Sony has confirmed what rumors suggested – PlayStation will once again not have a presence at E3, skipping 2020’s convention in favor of hosting its own (and probably taking part in other) events ahead of the PlayStation 5 launch.
This marks two years in a row that Sony is skipping E3, even though conventional wisdom suggested that Sony would never be absent in the same year it’s launching a new console – but Sony doesn’t need E3 to make the PS5 a success. E3, on the flipside, sure needs Sony to succeed as a showcase of the industry’s future, for fans and journalists alike.
Why Sony Leaving E3 Doesn’t Hurt the PS5
Now that it’s 2020 — this, the year of next-gen — Sony’s efforts will most assuredly focus on the PS5, both in terms of the console’s launch and its post-launch lineup. The overall message: why people would want to upgrade to this new system. Sony’s decision to skip E3 is a clear sign that, at the very least, those at Sony don’t think it needs a presence at the show to convince you of the merits of its new hardware.
And the company’s statement proves that. The full statement reads (emphasis added by IGN):
After thorough evaluation SIE has decided not to participate in E3 2020. We have great respect for the ESA as an organization, but we do not feel the vision of E3 2020 is the right venue for what we are focused on this year. We will build upon our global events strategy in 2020 by participating in hundreds of consumer events across the globe. Our focus is on making sure fans feel part of the PlayStation family and have access to play their favorite content. We have a fantastic line up of titles coming to PlayStation 4, and with the upcoming launch of PlayStation 5, we are truly looking forward to a year of celebration with our fans.
Instead of focusing on one big coming out party, Sony is deciding to spread its message to “hundreds” of events over the course of the next year, meaning E3 is going to have another massive hole to fill – one that felt impossibly deep last year.
For a pretty healthy stretch since the PS4’s launch in 2013, Sony seemingly dominated E3, both in terms of its announcements at the convention itself and the community discussions that followed each year – particularly compared to Microsoft’s faltering steps along the Xbox One’s path. Hell, we still talk about the “This is how you share games” video Sony made to pummel Microsoft in 2013. And that’s not even mentioning its subsequent years with reveals like God of War, Marvel’s Spider-Man, and many other conversation-dominating titles.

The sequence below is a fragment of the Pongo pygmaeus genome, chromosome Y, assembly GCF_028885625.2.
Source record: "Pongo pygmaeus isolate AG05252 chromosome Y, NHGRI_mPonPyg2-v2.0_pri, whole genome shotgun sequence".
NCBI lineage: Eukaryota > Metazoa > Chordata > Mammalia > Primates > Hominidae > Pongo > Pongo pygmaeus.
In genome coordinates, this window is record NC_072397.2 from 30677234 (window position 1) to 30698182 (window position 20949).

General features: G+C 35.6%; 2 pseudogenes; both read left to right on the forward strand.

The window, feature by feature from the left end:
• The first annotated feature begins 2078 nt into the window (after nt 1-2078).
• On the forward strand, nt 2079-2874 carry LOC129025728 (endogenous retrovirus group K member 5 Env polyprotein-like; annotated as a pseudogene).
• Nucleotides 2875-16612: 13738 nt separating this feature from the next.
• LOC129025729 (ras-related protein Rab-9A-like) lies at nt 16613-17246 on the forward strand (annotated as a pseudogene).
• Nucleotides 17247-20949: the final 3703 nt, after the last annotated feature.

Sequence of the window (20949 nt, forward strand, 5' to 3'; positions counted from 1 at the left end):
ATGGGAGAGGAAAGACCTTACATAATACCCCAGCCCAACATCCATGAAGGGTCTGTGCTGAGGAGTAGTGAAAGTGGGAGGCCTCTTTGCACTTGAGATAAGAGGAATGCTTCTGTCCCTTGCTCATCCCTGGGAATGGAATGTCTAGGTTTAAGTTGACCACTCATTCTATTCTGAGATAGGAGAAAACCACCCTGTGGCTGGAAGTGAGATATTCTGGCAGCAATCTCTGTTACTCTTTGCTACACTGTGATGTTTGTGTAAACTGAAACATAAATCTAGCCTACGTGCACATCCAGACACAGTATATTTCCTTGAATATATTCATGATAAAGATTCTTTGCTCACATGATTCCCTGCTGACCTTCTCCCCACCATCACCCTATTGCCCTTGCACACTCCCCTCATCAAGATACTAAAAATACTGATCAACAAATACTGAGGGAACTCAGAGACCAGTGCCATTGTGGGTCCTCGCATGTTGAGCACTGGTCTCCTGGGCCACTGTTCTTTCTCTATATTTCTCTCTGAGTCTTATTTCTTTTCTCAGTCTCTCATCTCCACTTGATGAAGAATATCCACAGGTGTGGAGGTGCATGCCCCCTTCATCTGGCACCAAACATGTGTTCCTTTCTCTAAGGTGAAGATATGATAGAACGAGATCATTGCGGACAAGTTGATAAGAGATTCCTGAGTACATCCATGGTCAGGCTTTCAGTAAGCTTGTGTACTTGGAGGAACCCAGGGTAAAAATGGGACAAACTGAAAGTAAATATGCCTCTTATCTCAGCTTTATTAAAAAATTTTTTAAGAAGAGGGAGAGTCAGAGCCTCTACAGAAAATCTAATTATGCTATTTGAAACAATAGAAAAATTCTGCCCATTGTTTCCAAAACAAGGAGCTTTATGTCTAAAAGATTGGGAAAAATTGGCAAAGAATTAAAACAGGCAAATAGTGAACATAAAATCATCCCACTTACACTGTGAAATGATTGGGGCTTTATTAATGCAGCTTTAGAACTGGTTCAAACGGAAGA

But the news cycle in 2020 is a very different beast than it was even just a few years ago. With the constant deluge of gaming news and releases (on top of all the other crap happening on the internet competing for your attention), a big splash at E3 could be easily forgotten a week or two later. Microsoft will undoubtedly lean into the Xbox Series X at E3, Nintendo will show off its Switch lineup, and third party developers will all compete for airtime. In the midst of that, Sony would be just one of many headlines circulating the gaming community. Even if the PS5 were the biggest topic of the bunch, it would still share the spotlight with everything else, and likely be judged against the others as well (and we’re certainly no strangers to that kind of conversation and analysis).
Should Sony hold its own series of events — a precedent set with PSX and then formalized with the State of Play streams — Sony would control when and, perhaps more importantly, against what its message is delivered. With these, Sony can remain the focus of multiple press cycles that their own marketing teams created themselves, while steering clear of the competition’s messaging and, in turn, let shows like Gamescom, E3, and PAX do the work for them by showcasing non-exclusive offerings. Everyone, as far as Sony is concerned, wins.
IGN’s Top 25 PlayStation 4 Games
Given Sony’s pattern of announcements over the past year, I fully expect the company to lean into its Nintendo Direct-style format for future PS5 news, offering us teases every few months – even if they don’t quite have the pizzazz of the old E3 press conferences.